At Step 32, the first data stream on the server device 26 is split into a plural second data streams. Each of the plural second data streams includes one or more of the plural different types of electronic trading information from the first data stream. For example, the first data stream including current market data, posting and canceling of order information, order fill and status information is split into plural separate data streams with one of the plural second data streams including only current market data, another one of the plural second data streams including only posting and canceling of order information, yet another one of the plural second data streams including only order fill and status information, etc.

At Step 34, the plural second data streams are made available to the plural target device 12, 14, 16 via the server device 26. The plural target devices 12, 14, 16 are allowed to selectively request one or more of the plural second data streams from the server device 26 thereby allowing an individual target device 12, 14, 16 to receive and use the one or more of the plural types of electronic trading information in the second data stream faster and more efficiently than receiving and using the same electronic trading information from the entire first data stream.

For example, a target device 12 may request one of the plural data streams relating only to current market data, while another target device 14 may request two plural data streams relating to posting and canceling of order information and order fill and status information, etc. Since a target device 12, 14, 16 can select only the individual data streams from plural second data streams that are desired, the target device 12, 14, 16 is able to receive and use the selected data streams from the plural data steams instead of receiving and processing the entire first data stream including all of the plural types of electronic trading information.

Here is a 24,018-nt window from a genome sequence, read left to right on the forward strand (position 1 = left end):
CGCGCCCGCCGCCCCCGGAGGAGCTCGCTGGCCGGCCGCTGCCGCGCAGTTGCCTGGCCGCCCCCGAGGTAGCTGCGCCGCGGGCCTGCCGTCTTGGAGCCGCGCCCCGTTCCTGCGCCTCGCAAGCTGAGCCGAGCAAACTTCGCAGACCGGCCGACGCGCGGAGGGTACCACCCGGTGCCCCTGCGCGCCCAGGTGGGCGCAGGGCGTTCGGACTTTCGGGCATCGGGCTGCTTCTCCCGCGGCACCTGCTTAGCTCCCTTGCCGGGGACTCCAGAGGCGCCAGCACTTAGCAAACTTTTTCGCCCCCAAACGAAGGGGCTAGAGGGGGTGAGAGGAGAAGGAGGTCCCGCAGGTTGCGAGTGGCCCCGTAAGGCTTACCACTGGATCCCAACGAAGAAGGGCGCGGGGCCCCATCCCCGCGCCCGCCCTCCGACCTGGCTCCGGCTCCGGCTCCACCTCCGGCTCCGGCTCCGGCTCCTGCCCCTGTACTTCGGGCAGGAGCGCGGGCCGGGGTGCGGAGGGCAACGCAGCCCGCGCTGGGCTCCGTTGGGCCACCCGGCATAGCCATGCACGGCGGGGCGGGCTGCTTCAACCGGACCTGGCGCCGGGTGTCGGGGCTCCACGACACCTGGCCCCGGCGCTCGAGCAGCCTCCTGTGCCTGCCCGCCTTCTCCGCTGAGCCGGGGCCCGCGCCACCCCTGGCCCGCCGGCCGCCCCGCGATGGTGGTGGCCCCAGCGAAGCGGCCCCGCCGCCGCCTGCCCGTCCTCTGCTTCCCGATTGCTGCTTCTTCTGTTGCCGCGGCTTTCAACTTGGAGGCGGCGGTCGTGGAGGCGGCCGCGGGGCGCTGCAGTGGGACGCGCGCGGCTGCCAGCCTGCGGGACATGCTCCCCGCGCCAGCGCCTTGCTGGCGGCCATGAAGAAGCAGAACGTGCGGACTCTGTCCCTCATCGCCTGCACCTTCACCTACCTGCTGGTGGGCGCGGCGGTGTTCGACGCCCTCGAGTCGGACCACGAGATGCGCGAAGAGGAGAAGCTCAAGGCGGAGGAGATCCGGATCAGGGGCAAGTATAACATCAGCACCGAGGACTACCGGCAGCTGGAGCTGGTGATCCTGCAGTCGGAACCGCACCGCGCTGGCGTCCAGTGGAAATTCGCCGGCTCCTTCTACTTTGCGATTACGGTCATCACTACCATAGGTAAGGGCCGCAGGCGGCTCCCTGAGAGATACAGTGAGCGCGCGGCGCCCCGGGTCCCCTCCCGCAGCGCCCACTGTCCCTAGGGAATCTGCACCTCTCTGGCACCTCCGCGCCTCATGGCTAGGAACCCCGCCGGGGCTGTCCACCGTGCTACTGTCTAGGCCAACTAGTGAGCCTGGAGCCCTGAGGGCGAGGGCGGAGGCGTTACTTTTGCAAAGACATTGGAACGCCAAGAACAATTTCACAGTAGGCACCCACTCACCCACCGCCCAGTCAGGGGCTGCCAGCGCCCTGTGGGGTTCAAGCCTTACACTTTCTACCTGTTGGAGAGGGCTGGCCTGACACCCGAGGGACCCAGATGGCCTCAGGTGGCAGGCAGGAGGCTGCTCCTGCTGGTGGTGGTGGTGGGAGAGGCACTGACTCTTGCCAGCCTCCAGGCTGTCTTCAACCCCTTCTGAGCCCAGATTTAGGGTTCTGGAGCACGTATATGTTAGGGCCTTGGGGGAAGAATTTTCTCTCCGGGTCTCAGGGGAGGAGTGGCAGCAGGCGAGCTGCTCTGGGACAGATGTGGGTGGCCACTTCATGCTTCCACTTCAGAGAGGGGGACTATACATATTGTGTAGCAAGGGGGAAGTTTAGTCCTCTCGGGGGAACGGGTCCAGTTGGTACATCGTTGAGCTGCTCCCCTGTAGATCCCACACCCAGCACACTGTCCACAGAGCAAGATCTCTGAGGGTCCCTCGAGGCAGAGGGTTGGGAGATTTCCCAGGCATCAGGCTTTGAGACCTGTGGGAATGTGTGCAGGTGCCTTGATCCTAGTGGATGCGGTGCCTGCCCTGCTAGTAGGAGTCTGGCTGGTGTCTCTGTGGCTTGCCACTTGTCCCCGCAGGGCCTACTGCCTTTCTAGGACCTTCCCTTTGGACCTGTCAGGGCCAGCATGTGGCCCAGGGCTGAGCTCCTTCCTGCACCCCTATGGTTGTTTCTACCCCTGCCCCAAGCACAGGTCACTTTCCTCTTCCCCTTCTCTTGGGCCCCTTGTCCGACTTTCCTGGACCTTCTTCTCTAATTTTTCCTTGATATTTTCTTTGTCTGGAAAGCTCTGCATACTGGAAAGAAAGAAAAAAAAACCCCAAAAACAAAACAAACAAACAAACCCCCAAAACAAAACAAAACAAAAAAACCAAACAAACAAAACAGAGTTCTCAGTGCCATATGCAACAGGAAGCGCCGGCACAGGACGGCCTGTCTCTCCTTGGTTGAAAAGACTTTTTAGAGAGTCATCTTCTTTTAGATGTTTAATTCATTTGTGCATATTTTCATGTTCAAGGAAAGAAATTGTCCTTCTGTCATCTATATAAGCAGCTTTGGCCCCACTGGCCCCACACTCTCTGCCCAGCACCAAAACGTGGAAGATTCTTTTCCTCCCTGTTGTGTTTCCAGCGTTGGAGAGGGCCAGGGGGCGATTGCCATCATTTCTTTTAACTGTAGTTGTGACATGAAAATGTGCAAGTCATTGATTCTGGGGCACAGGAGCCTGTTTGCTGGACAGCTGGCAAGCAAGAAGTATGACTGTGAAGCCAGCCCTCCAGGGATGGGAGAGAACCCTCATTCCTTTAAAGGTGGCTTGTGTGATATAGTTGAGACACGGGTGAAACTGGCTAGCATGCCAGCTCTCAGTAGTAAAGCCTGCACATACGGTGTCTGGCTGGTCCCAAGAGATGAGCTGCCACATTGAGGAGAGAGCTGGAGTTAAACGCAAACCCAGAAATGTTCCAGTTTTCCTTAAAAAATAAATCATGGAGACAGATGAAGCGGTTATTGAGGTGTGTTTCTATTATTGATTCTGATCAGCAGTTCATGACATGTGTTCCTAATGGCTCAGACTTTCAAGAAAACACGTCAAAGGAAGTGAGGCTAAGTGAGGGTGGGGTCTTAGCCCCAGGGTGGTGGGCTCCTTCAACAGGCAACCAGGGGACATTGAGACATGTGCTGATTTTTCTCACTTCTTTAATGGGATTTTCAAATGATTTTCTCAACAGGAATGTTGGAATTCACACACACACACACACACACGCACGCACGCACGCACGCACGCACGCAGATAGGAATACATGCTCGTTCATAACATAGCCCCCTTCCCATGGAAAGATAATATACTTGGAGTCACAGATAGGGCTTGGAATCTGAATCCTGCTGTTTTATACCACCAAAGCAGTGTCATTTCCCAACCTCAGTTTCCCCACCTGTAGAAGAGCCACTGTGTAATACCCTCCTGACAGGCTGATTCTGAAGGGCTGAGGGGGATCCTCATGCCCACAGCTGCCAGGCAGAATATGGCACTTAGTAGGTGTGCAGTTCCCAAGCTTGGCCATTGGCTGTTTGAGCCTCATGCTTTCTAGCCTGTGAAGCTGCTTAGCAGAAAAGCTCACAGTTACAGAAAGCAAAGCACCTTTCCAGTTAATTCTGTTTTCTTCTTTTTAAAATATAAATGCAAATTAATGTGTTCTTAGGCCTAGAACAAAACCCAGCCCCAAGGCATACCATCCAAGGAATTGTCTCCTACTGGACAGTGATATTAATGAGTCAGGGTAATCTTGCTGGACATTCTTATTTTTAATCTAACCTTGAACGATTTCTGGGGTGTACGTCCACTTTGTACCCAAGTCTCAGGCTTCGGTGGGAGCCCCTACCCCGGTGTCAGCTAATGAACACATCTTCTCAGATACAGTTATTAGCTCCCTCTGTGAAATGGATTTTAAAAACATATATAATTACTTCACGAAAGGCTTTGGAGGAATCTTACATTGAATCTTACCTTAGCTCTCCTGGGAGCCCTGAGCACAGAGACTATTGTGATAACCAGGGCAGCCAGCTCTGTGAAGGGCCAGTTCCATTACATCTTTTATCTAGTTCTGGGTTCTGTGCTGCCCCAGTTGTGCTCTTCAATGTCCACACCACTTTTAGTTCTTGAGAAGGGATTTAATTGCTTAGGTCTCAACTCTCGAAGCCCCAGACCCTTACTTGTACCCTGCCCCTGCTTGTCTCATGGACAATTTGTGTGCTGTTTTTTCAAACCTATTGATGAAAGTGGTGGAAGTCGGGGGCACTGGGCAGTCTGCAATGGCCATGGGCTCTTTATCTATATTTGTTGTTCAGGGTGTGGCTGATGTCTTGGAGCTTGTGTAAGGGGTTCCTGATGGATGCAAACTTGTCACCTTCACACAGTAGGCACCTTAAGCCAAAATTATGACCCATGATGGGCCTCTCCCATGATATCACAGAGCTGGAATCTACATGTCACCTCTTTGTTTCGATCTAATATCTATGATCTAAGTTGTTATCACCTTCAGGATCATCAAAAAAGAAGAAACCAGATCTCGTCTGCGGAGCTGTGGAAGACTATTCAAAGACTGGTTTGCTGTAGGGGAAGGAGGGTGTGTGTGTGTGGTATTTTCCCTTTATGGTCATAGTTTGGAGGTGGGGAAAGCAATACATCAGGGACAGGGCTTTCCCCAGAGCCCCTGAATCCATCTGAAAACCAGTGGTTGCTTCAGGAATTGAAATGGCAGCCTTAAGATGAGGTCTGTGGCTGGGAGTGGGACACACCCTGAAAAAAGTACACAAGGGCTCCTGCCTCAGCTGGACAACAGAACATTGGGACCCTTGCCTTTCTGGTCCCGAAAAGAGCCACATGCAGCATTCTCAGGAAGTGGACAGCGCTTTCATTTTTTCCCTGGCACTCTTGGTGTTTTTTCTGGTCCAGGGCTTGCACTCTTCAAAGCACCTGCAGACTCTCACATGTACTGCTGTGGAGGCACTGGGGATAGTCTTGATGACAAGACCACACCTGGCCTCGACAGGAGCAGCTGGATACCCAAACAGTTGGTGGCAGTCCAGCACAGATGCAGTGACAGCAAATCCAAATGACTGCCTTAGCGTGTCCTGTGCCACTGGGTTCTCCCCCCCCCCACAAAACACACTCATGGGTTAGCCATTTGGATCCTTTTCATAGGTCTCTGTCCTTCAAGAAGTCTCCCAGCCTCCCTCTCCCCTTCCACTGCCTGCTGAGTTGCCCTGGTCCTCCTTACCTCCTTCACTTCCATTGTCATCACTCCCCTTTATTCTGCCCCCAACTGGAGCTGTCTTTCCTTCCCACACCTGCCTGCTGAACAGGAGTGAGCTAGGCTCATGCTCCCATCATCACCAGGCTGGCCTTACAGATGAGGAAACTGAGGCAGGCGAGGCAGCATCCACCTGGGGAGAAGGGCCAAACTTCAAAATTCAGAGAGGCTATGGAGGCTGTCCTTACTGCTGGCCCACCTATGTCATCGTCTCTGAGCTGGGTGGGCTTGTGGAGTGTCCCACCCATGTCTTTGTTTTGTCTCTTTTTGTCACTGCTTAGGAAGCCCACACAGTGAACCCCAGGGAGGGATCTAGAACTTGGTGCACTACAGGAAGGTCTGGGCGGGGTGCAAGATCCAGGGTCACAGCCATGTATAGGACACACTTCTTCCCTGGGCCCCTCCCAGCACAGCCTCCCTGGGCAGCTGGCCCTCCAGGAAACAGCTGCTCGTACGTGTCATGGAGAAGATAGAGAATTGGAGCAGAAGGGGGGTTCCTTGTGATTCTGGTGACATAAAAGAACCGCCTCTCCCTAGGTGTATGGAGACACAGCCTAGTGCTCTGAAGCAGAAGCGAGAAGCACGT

Using selected ones of the plural second data streams requires a smaller bandwidth to send the data stream over the communications network 18 to the target devices 12, 14, 16. Using selected ones of the plural second data streams also requires less processing cycles for a processor or CPU on a target device 12, 14, 16. Therefore, a user of target device 12, 14, 16 can make electronic trading decisions quicker.

In one embodiment, the one server device 26 is specifically configured for and optimized for receiving the first data stream 38, for splitting the first data stream 38 into the plurality of second data streams 44, 46, 48 and receiving requests from the plurality of target devices 12, 14, 16 and selectively sending the requested information to the plurality of target devices 12, 14, 16.

In other embodiments, plural server devices can be used instead of the one server device 26. In such other embodiments each of the plural server devices are specifically configured for and optimized executing one, or more than one, of the steps of Method 28.

Method 28 is illustrated with processing one first data stream from one trading exchange. However, the present invention is not limited to such an embodiment and Method 28 can also be used to split plural first data streams into plural sets of plural second data streams.